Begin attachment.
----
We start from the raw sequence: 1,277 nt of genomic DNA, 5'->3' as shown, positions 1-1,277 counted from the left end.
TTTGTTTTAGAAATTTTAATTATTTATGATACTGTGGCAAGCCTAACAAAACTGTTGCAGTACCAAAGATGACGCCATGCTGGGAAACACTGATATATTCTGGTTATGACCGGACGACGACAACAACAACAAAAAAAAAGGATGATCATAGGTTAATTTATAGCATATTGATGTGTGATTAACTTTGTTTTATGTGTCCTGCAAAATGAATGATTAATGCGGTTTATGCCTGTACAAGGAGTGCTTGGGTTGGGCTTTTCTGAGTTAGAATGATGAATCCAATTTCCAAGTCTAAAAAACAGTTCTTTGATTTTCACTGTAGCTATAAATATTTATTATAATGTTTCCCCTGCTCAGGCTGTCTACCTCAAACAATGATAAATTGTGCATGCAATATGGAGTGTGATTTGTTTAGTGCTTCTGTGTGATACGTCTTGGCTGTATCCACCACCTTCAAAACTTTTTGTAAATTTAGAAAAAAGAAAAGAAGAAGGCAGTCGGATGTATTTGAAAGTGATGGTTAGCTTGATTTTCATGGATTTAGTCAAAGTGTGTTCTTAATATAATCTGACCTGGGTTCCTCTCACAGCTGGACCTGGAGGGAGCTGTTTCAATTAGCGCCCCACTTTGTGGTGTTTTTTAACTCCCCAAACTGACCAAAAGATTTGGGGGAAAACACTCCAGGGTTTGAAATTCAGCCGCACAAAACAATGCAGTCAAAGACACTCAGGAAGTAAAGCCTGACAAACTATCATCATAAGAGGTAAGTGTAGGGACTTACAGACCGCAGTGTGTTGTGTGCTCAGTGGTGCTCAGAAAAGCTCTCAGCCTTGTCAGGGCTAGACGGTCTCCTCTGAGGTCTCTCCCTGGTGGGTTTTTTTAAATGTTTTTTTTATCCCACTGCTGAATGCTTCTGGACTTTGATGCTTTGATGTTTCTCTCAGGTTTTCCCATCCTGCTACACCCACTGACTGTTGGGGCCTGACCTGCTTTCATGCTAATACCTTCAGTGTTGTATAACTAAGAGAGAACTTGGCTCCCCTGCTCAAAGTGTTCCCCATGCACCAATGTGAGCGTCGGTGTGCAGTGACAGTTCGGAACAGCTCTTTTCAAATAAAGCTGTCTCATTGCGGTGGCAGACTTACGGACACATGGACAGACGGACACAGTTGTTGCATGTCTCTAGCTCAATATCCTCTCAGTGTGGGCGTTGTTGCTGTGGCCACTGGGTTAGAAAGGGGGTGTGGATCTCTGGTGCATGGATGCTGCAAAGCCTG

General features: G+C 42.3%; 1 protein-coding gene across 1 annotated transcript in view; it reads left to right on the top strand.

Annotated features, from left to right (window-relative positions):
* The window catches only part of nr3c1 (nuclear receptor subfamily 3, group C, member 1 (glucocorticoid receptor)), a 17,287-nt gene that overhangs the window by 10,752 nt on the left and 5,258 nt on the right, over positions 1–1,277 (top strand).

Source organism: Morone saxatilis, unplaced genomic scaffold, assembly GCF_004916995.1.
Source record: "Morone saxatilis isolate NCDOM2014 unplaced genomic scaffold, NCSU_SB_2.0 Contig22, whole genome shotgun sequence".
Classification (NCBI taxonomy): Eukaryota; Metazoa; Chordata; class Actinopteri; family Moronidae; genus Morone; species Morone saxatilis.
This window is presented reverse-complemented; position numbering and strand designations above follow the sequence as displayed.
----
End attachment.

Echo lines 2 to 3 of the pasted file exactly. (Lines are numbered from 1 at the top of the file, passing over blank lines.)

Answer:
TTTGTTTTAGAAATTTTAATTATTTATGATACTGTGGCAAGCCTAACAAAACTGTTGCAGTACCAAAGATGACGCCATGCTGGGAAACACTGATATATTCTGGTTATGACCGGACGACGACAACAACAACAAAAAAAAAGGATGATCATAGGTTAATTTATAGCATATTGATGTGTGATTAACTTTGTTTTATGTGTCCTGCAAAATGAATGATTAATGCGGTTTATGCCTGTACAAGGAGTGCTTGGGTTGGGCTTTTCTGAGTTAGAATGATGAATCCAATTTCCAAGTCTAAAAAACAGTTCTTTGATTTTCACTGTAGCTATAAATATTTATTATAATGTTTCCCCTGCTCAGGCTGTCTACCTCAAACAATGATAAATTGTGCATGCAATATGGAGTGTGATTTGTTTAGTGCTTCTGTGTGATACGTCTTGGCTGTATCCACCACCTTCAAAACTTTTTGTAAATTTAGAAAAAAGAAAAGAAGAAGGCAGTCGGATGTATTTGAAAGTGATGGTTAGCTTGATTTTCATGGATTTAGTCAAAGTGTGTTCTTAATATAATCTGACCTGGGTTCCTCTCACAGCTGGACCTGGAGGGAGCTGTTTCAATTAGCGCCCCACTTTGTGGTGTTTTTTAACTCCCCAAACTGACCAAAAGATTTGGGGGAAAACACTCCAGGGTTTGAAATTCAGCCGCACAAAACAATGCAGTCAAAGACACTCAGGAAGTAAAGCCTGACAAACTATCATCATAAGAGGTAAGTGTAGGGACTTACAGACCGCAGTGTGTTGTGTGCTCAGTGGTGCTCAGAAAAGCTCTCAGCCTTGTCAGGGCTAGACGGTCTCCTCTGAGGTCTCTCCCTGGTGGGTTTTTTTAAATGTTTTTTTTATCCCACTGCTGAATGCTTCTGGACTTTGATGCTTTGATGTTTCTCTCAGGTTTTCCCATCCTGCTACACCCACTGACTGTTGGGGCCTGACCTGCTTTCATGCTAATACCTTCAGTGTTGTATAACTAAGAGAGAACTTGGCTCCCCTGCTCAAAGTGTTCCCCATGCACCAATGTGAGCGTCGGTGTGCAGTGACAGTTCGGAACAGCTCTTTTCAAATAAAGCTGTCTCATTGCGGTGGCAGACTTACGGACACATGGACAGACGGACACAGTTGTTGCATGTCTCTAGCTCAATATCCTCTCAGTGTGGGCGTTGTTGCTGTGGCCACTGGGTTAGAAAGGGGGTGTGGATCTCTGGTGCATGGATGCTGCAAAGCCTG

General features: G+C 42.3%; 1 protein-coding gene across 1 annotated transcript in view; it reads left to right on the top strand.